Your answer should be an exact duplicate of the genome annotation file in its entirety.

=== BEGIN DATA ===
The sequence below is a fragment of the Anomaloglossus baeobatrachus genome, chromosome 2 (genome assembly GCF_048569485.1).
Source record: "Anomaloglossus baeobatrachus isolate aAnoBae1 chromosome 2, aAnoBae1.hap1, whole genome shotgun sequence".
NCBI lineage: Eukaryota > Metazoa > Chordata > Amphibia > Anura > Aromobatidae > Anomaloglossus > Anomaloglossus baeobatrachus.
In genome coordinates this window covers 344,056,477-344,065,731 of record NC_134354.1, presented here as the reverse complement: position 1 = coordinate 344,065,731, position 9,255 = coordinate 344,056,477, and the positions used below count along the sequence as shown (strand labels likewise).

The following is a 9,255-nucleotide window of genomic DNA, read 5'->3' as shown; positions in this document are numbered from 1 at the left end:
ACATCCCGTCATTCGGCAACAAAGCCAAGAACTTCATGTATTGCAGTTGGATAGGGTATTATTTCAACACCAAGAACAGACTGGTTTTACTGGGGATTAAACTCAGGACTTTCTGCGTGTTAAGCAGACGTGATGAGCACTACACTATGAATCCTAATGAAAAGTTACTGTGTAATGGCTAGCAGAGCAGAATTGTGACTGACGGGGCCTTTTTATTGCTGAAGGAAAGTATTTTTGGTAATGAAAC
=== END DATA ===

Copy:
The sequence below is a fragment of the Anomaloglossus baeobatrachus genome, chromosome 2 (genome assembly GCF_048569485.1).
Source record: "Anomaloglossus baeobatrachus isolate aAnoBae1 chromosome 2, aAnoBae1.hap1, whole genome shotgun sequence".
NCBI lineage: Eukaryota > Metazoa > Chordata > Amphibia > Anura > Aromobatidae > Anomaloglossus > Anomaloglossus baeobatrachus.
In genome coordinates this window covers 344,056,477-344,065,731 of record NC_134354.1, presented here as the reverse complement: position 1 = coordinate 344,065,731, position 9,255 = coordinate 344,056,477, and the positions used below count along the sequence as shown (strand labels likewise).

The following is a 9,255-nucleotide window of genomic DNA, read 5'->3' as shown; positions in this document are numbered from 1 at the left end:
ACATCCCGTCATTCGGCAACAAAGCCAAGAACTTCATGTATTGCAGTTGGATAGGGTATTATTTCAACACCAAGAACAGACTGGTTTTACTGGGGATTAAACTCAGGACTTTCTGCGTGTTAAGCAGACGTGATGAGCACTACACTATGAATCCTAATGAAAAGTTACTGTGTAATGGCTAGCAGAGCAGAATTGTGACTGACGGGGCCTTTTTATTGCTGAAGGAAAGTATTTTTGGTAATGAAAC